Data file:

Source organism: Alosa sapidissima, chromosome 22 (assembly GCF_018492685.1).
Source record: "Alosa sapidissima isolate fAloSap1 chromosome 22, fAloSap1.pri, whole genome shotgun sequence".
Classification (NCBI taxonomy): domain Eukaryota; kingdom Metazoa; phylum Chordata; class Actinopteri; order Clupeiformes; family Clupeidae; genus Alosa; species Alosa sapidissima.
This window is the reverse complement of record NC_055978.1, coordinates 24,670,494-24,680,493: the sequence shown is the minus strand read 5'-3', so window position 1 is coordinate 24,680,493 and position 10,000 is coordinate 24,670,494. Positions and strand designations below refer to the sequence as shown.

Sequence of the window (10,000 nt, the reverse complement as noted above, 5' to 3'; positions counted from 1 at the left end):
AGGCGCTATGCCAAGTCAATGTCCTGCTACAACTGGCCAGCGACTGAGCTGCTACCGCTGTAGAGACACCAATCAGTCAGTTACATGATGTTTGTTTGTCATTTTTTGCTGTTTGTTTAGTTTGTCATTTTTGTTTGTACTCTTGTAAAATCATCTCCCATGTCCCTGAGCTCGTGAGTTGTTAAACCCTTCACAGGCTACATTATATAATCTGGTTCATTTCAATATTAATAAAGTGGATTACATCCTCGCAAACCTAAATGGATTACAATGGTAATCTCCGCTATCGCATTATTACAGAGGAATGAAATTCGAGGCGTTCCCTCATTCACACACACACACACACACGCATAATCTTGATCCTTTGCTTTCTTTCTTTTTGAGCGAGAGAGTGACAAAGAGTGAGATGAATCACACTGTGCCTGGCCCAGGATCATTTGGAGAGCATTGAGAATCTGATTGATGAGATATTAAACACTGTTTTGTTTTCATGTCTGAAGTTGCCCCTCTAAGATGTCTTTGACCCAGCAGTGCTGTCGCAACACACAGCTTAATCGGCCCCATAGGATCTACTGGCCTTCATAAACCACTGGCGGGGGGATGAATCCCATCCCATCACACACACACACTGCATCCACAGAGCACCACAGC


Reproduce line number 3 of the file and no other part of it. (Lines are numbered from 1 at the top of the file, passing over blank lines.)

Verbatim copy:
Classification (NCBI taxonomy): domain Eukaryota; kingdom Metazoa; phylum Chordata; class Actinopteri; order Clupeiformes; family Clupeidae; genus Alosa; species Alosa sapidissima.